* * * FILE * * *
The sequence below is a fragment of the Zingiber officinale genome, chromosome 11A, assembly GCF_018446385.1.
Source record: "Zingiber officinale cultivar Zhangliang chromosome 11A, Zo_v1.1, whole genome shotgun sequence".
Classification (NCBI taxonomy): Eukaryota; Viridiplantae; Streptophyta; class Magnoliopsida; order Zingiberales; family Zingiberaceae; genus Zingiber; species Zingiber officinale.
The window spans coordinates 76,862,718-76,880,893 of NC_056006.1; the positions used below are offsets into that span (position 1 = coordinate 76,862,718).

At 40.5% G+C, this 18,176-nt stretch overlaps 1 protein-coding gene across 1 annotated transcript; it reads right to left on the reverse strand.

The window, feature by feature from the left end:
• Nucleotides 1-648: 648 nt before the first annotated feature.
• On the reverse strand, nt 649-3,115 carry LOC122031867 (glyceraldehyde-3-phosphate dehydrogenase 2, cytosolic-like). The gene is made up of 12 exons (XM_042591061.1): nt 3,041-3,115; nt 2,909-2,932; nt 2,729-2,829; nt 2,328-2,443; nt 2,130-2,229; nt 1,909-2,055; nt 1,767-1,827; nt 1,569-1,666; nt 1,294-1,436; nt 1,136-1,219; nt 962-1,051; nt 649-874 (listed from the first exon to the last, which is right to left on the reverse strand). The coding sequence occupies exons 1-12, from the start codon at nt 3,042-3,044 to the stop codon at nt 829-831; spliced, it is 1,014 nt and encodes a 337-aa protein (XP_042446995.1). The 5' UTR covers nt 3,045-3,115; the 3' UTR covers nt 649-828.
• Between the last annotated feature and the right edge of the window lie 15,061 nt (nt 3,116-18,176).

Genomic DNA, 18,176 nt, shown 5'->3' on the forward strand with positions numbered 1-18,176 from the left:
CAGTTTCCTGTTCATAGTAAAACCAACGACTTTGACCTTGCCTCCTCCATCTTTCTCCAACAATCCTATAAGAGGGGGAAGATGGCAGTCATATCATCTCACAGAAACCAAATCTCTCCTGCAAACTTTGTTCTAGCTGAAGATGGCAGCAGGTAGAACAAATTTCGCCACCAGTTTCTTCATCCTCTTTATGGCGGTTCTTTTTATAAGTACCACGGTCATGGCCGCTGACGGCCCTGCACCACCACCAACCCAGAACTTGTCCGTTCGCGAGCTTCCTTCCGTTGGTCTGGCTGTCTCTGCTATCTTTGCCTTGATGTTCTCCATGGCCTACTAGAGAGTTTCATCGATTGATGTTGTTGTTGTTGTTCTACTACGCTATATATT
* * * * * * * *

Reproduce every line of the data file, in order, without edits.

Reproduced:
The sequence below is a fragment of the Zingiber officinale genome, chromosome 11A, assembly GCF_018446385.1.
Source record: "Zingiber officinale cultivar Zhangliang chromosome 11A, Zo_v1.1, whole genome shotgun sequence".
Classification (NCBI taxonomy): Eukaryota; Viridiplantae; Streptophyta; class Magnoliopsida; order Zingiberales; family Zingiberaceae; genus Zingiber; species Zingiber officinale.
The window spans coordinates 76,862,718-76,880,893 of NC_056006.1; the positions used below are offsets into that span (position 1 = coordinate 76,862,718).

At 40.5% G+C, this 18,176-nt stretch overlaps 1 protein-coding gene across 1 annotated transcript; it reads right to left on the reverse strand.

The window, feature by feature from the left end:
• Nucleotides 1-648: 648 nt before the first annotated feature.
• On the reverse strand, nt 649-3,115 carry LOC122031867 (glyceraldehyde-3-phosphate dehydrogenase 2, cytosolic-like). The gene is made up of 12 exons (XM_042591061.1): nt 3,041-3,115; nt 2,909-2,932; nt 2,729-2,829; nt 2,328-2,443; nt 2,130-2,229; nt 1,909-2,055; nt 1,767-1,827; nt 1,569-1,666; nt 1,294-1,436; nt 1,136-1,219; nt 962-1,051; nt 649-874 (listed from the first exon to the last, which is right to left on the reverse strand). The coding sequence occupies exons 1-12, from the start codon at nt 3,042-3,044 to the stop codon at nt 829-831; spliced, it is 1,014 nt and encodes a 337-aa protein (XP_042446995.1). The 5' UTR covers nt 3,045-3,115; the 3' UTR covers nt 649-828.
• Between the last annotated feature and the right edge of the window lie 15,061 nt (nt 3,116-18,176).

Genomic DNA, 18,176 nt, shown 5'->3' on the forward strand with positions numbered 1-18,176 from the left:
CAGTTTCCTGTTCATAGTAAAACCAACGACTTTGACCTTGCCTCCTCCATCTTTCTCCAACAATCCTATAAGAGGGGGAAGATGGCAGTCATATCATCTCACAGAAACCAAATCTCTCCTGCAAACTTTGTTCTAGCTGAAGATGGCAGCAGGTAGAACAAATTTCGCCACCAGTTTCTTCATCCTCTTTATGGCGGTTCTTTTTATAAGTACCACGGTCATGGCCGCTGACGGCCCTGCACCACCACCAACCCAGAACTTGTCCGTTCGCGAGCTTCCTTCCGTTGGTCTGGCTGTCTCTGCTATCTTTGCCTTGATGTTCTCCATGGCCTACTAGAGAGTTTCATCGATTGATGTTGTTGTTGTTGTTCTACTACGCTATATATT